The signs of rapprochement between the public and academic forces are becoming increasingly vivid in the new era of proliferating knowledge. One of the best instances of this helpful move might be that of western academia trying to popularize its scientific achievements by talking to people and letting them participate in debates.
Sakartvelo, as small and inconsequential as it might look in the eyes of the rest of the world, has an uncanny capability to emulate the well-developed world in many ways, copying the western behavioral paradigm. Just a week ago, something totally unbelievable took place within the walls of Georgia’s Academy of Sciences, corroborating the above description of our ethnic character. The stage of the Academy’s main conference hall was set intellectually ablaze when Academician Innes Merabishvili presented her brilliant talk to a full house on the issue of the famous Georgian medieval epic ‘The Knight in the Tiger’s Skin’ by Shota Rustaveli. It was a moment that saw the Georgian Academy of Sciences loudly claim its deserved niche among the vital academies of the world; ready for and capable of publicly discussing the burning issues of liberal arts and science with an intrepid sense of freedom and modernism taken together.
The gist of Professor Merabishvili’s approach was that one of the main protagonists of the poem, Nestan-Darejan, along with her beloved knight Tariel, venerated by the Georgian people throughout the centuries, were presented as deliberate plotters and executors of the unlawful elimination of another nation’s potentate’s son. This is a very nontraditional interpretation of those acclaimed characters, and it led to understandable concerns being heard from other scholars of the field. For them, Merabishvili’s argument was catastrophically off the beaten track, as in early medieval times this kind of treatment of fellow humans was a “norm.” Yet, the unrelenting professor argues that science should not refrain from telling the truth if that truth deserves daylight. She says that, otherwise, angelic Nestan-Darejan carried out an immoral act in this particular case. It was a flagrantly controversial bomb of a kind, but the audience liked the new approach to the poem’s customary reading, locked as it tends to be within the restrictive frames of literary criticism, and never tried before in the nation’s history.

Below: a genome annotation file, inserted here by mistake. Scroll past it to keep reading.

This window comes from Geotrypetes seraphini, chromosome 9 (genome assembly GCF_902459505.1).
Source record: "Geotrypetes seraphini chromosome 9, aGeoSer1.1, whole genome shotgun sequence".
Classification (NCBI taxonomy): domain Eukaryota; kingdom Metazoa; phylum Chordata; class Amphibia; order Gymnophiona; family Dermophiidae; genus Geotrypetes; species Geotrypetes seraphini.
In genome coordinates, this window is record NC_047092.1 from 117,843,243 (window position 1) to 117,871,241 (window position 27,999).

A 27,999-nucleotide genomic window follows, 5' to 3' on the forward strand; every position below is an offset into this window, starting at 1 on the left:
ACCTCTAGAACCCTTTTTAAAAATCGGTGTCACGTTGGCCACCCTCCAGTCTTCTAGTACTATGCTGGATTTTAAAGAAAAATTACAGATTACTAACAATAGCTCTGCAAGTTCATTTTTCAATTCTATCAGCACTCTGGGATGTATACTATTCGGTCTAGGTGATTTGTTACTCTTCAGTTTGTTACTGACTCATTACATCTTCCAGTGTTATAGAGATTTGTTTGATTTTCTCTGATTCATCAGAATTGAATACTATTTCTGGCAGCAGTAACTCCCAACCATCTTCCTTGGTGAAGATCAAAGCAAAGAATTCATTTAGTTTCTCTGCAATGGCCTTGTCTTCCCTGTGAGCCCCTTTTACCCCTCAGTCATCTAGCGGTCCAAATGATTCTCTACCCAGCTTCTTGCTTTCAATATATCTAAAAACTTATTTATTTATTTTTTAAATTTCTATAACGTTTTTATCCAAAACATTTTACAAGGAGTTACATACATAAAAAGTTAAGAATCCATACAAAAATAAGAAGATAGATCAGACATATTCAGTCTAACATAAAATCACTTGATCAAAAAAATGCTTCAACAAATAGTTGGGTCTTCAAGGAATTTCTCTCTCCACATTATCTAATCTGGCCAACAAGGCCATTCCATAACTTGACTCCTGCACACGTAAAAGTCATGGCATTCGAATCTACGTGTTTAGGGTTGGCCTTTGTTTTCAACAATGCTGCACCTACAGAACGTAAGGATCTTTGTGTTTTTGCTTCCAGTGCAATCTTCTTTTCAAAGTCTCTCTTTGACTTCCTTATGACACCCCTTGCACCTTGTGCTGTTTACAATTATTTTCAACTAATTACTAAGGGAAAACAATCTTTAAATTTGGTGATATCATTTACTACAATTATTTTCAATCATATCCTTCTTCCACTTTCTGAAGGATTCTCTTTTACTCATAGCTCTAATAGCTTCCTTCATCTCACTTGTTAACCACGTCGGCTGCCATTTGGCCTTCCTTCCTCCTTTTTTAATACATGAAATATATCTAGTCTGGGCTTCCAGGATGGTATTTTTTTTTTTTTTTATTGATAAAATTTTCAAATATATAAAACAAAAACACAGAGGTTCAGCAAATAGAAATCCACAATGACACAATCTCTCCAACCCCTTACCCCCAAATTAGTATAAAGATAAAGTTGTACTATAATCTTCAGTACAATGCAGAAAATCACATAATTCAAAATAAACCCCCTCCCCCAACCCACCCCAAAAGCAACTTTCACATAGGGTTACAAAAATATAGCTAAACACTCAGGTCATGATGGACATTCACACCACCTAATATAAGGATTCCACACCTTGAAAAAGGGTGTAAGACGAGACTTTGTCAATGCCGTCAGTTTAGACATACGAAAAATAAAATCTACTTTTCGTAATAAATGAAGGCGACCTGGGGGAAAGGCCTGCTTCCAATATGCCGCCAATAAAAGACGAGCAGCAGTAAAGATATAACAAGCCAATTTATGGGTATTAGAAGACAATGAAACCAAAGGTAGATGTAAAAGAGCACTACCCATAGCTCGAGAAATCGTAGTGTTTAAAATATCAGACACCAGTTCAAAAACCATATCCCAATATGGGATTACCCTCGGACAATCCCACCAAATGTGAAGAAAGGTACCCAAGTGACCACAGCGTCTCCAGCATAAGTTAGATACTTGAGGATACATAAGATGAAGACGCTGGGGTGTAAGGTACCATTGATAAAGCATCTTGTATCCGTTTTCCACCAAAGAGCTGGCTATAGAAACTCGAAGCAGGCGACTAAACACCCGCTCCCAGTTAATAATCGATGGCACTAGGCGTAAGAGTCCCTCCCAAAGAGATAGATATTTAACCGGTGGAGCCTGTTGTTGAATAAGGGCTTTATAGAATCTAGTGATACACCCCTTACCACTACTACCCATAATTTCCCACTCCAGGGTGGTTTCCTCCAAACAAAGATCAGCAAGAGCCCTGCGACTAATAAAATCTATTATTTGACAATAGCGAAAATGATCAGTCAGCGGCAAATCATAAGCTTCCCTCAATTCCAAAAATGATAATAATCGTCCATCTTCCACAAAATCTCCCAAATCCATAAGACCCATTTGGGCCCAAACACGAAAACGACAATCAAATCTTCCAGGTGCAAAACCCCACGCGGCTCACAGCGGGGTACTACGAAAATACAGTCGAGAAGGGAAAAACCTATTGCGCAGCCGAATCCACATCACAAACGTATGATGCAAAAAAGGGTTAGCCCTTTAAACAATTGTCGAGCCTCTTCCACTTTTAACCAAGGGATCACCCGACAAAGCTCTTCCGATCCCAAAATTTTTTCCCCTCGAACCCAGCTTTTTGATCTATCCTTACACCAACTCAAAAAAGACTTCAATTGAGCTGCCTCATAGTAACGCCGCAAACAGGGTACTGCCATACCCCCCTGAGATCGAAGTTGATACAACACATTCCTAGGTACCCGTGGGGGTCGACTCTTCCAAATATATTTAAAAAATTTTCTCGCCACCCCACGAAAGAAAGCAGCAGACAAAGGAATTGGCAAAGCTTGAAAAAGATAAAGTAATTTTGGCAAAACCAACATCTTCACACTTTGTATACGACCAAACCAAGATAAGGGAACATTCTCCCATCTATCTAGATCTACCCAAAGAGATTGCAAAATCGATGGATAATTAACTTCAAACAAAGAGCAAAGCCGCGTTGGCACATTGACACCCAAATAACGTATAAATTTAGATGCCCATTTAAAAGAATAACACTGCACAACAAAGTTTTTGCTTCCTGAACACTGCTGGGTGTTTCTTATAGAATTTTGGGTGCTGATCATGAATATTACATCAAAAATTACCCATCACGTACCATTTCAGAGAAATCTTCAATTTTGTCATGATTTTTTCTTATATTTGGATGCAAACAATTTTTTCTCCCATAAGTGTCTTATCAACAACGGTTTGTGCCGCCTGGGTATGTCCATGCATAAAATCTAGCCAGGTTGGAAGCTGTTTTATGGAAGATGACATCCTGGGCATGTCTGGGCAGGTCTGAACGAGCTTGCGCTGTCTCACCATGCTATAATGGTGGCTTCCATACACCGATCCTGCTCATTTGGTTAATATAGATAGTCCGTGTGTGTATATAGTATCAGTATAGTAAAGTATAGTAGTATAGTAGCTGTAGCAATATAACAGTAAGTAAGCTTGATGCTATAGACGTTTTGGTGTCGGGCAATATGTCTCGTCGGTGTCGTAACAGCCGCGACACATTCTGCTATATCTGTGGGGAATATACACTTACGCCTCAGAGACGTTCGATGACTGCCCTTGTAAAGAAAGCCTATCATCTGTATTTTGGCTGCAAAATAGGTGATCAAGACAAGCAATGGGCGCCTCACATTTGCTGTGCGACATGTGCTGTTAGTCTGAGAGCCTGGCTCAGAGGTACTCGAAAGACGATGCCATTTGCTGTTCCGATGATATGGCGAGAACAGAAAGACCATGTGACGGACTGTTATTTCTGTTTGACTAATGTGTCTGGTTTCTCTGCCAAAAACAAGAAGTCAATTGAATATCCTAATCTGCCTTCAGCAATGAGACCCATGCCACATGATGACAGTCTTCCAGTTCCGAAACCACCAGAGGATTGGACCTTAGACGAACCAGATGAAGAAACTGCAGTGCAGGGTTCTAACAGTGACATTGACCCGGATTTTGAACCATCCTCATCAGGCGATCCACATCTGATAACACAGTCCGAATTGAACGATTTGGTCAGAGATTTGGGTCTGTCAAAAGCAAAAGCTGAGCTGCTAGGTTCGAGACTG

How solid might the contemporary relevance of Professor Merabishvili’s argument be, the huge challenge for conservative Rustavelian scholars that it is? From the viewpoint of introducing a certain amount of flexibility into understanding Rustaveli’s masterpiece of Oriental Renascence, it might be fair to state that Merabishvili’s spirited and audacious approach makes sharp progress in the wide and significant realm of Georgian literature. A new word is always an indication of evolution, if not revolution, which we lack in the strict and stringent academic world.
The presentation was accompanied by a motley spectrum of emotional reaction to the animated presenter’s speech: The public was agog; the stern panel-moderator sounded annoyed, having prematurely left the conference; the excited podium-holders wanted to reflect their long-nursed conservative ideas in their stressful comments, vainly trying to overwhelm the leading actor of the day. Conclusively, the Academy looked rejuvenated, reinvigorated and revitalized to the extent of the attending public’s obvious elation, who interrupted the speakers with applause. On the whole, the event was asking to be evaluated as a social and cultural change that might be seen in the life of Georgian academia in the long run.
On another count, the Georgian National Academy of Sciences is a real old-timer, still alive and kicking in the erstwhile tradition of holding the learned men and women of science and liberal arts within a special club of national level, where science in general has been kept tamed and organized, the difference between then and now being that, before, the system was administered by the communist regime to keep the high-caliber soviet holders of valuable expert knowledge at bay, and today, in the era of freedom of speech and thought, intellectuals are no longer under any governmental pressure, but are still on the official payroll of the state. Notably, among the creatively thinking scholars of the country, there are quite a few like Academician Innes Merabishvili, who keep fighting with courage and determination to keep science vibrant and pulsating in the public eye.
Nugzar B. Ruhadze